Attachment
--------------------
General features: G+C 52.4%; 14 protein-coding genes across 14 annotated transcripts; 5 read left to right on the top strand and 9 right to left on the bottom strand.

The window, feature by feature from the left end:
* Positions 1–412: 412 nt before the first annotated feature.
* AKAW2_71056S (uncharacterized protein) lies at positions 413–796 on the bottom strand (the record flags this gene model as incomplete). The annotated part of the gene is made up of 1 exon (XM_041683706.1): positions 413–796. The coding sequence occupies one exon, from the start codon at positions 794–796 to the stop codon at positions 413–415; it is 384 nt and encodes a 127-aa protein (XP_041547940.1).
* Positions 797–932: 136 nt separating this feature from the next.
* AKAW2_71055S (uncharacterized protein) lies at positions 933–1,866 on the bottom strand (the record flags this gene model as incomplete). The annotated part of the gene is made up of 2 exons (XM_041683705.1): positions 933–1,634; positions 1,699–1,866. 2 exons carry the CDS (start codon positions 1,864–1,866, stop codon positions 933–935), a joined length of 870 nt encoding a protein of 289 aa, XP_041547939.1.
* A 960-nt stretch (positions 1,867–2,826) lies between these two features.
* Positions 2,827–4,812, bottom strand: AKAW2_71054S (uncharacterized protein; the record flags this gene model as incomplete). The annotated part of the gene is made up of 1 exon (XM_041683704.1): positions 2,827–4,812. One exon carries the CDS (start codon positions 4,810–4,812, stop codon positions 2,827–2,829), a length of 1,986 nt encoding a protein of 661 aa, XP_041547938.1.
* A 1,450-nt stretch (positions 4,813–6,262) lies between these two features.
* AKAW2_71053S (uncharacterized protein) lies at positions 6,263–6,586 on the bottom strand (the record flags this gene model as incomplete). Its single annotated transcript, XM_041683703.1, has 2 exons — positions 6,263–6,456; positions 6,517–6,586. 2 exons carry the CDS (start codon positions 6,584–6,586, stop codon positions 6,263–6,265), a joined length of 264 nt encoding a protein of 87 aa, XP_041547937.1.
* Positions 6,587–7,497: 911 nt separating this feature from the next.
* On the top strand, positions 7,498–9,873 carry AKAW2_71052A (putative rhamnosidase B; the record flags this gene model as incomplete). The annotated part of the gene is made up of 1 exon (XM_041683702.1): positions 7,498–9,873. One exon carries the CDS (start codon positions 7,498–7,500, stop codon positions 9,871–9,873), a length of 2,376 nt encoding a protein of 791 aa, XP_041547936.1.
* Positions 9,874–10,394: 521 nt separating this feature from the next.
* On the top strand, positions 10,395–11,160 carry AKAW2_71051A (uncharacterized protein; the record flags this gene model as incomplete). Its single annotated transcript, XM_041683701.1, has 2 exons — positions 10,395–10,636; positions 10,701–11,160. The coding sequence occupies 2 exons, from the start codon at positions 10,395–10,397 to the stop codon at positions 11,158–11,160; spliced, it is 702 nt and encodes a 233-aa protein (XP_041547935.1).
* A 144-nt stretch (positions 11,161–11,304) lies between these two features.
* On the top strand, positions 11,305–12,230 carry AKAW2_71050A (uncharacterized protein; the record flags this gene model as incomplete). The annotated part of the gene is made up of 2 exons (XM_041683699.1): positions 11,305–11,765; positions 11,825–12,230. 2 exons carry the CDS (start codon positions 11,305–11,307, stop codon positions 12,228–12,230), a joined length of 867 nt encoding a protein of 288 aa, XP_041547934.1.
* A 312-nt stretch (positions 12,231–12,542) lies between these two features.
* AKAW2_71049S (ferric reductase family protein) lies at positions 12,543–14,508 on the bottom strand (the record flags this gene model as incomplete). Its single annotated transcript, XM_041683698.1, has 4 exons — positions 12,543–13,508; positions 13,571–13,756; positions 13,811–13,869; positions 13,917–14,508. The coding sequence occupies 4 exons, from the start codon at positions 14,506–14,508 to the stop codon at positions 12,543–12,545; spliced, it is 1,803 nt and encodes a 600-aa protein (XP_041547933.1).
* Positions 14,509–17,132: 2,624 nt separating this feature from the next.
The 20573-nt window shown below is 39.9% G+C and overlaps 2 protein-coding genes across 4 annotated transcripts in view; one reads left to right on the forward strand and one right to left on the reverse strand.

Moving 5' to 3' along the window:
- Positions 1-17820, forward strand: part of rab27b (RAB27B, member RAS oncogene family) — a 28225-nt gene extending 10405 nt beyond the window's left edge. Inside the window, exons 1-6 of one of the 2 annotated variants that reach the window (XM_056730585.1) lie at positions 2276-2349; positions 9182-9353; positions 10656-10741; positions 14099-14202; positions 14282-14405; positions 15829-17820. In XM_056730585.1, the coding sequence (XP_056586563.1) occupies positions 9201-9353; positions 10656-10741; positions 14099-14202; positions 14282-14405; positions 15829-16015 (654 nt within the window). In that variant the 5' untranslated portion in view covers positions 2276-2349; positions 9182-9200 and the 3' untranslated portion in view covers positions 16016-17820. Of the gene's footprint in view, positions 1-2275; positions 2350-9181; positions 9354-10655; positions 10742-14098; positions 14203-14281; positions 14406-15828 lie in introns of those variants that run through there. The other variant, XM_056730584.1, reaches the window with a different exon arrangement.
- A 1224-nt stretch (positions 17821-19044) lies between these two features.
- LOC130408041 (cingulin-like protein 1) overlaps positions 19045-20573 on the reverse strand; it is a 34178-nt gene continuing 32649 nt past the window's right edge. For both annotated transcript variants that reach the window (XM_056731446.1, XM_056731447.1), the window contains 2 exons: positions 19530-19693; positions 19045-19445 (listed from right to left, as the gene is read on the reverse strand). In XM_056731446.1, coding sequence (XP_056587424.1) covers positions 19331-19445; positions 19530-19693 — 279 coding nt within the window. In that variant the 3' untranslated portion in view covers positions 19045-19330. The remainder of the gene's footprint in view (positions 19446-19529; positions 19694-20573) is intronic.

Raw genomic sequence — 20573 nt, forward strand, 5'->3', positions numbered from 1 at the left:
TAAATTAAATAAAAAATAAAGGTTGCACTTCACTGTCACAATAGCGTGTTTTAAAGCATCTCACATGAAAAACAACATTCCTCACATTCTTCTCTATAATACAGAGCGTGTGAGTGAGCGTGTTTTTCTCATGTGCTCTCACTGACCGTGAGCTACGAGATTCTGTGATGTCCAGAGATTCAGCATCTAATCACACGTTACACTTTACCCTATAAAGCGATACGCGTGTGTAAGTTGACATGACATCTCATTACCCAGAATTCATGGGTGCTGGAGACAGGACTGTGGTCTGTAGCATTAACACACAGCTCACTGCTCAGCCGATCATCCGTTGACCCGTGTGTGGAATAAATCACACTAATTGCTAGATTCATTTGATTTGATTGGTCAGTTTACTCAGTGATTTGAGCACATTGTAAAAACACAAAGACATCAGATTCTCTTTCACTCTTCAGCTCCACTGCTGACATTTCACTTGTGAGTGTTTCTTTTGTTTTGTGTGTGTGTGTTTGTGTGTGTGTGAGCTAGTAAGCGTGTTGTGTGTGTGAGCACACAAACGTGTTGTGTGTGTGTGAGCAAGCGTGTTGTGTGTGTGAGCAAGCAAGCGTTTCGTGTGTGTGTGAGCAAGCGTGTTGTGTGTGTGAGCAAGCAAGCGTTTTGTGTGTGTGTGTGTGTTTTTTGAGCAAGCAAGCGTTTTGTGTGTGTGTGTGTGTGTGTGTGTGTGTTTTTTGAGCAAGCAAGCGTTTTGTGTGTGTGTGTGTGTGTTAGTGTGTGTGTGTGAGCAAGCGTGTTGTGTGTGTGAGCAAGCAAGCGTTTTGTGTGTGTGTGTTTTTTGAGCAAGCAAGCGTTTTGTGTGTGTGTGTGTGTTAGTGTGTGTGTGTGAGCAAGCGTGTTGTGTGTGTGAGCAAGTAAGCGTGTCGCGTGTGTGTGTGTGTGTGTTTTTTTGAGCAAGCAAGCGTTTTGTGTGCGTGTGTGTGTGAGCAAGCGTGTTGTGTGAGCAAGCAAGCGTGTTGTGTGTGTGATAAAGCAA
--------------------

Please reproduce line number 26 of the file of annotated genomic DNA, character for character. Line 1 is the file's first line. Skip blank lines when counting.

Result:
TAAATTAAATAAAAAATAAAGGTTGCACTTCACTGTCACAATAGCGTGTTTTAAAGCATCTCACATGAAAAACAACATTCCTCACATTCTTCTCTATAATACAGAGCGTGTGAGTGAGCGTGTTTTTCTCATGTGCTCTCACTGACCGTGAGCTACGAGATTCTGTGATGTCCAGAGATTCAGCATCTAATCACACGTTACACTTTACCCTATAAAGCGATACGCGTGTGTAAGTTGACATGACATCTCATTACCCAGAATTCATGGGTGCTGGAGACAGGACTGTGGTCTGTAGCATTAACACACAGCTCACTGCTCAGCCGATCATCCGTTGACCCGTGTGTGGAATAAATCACACTAATTGCTAGATTCATTTGATTTGATTGGTCAGTTTACTCAGTGATTTGAGCACATTGTAAAAACACAAAGACATCAGATTCTCTTTCACTCTTCAGCTCCACTGCTGACATTTCACTTGTGAGTGTTTCTTTTGTTTTGTGTGTGTGTGTTTGTGTGTGTGTGAGCTAGTAAGCGTGTTGTGTGTGTGAGCACACAAACGTGTTGTGTGTGTGTGAGCAAGCGTGTTGTGTGTGTGAGCAAGCAAGCGTTTCGTGTGTGTGTGAGCAAGCGTGTTGTGTGTGTGAGCAAGCAAGCGTTTTGTGTGTGTGTGTGTGTTTTTTGAGCAAGCAAGCGTTTTGTGTGTGTGTGTGTGTGTGTGTGTGTGTTTTTTGAGCAAGCAAGCGTTTTGTGTGTGTGTGTGTGTGTTAGTGTGTGTGTGTGAGCAAGCGTGTTGTGTGTGTGAGCAAGCAAGCGTTTTGTGTGTGTGTGTTTTTTGAGCAAGCAAGCGTTTTGTGTGTGTGTGTGTGTTAGTGTGTGTGTGTGAGCAAGCGTGTTGTGTGTGTGAGCAAGTAAGCGTGTCGCGTGTGTGTGTGTGTGTGTTTTTTTGAGCAAGCAAGCGTTTTGTGTGCGTGTGTGTGTGAGCAAGCGTGTTGTGTGAGCAAGCAAGCGTGTTGTGTGTGTGATAAAGCAA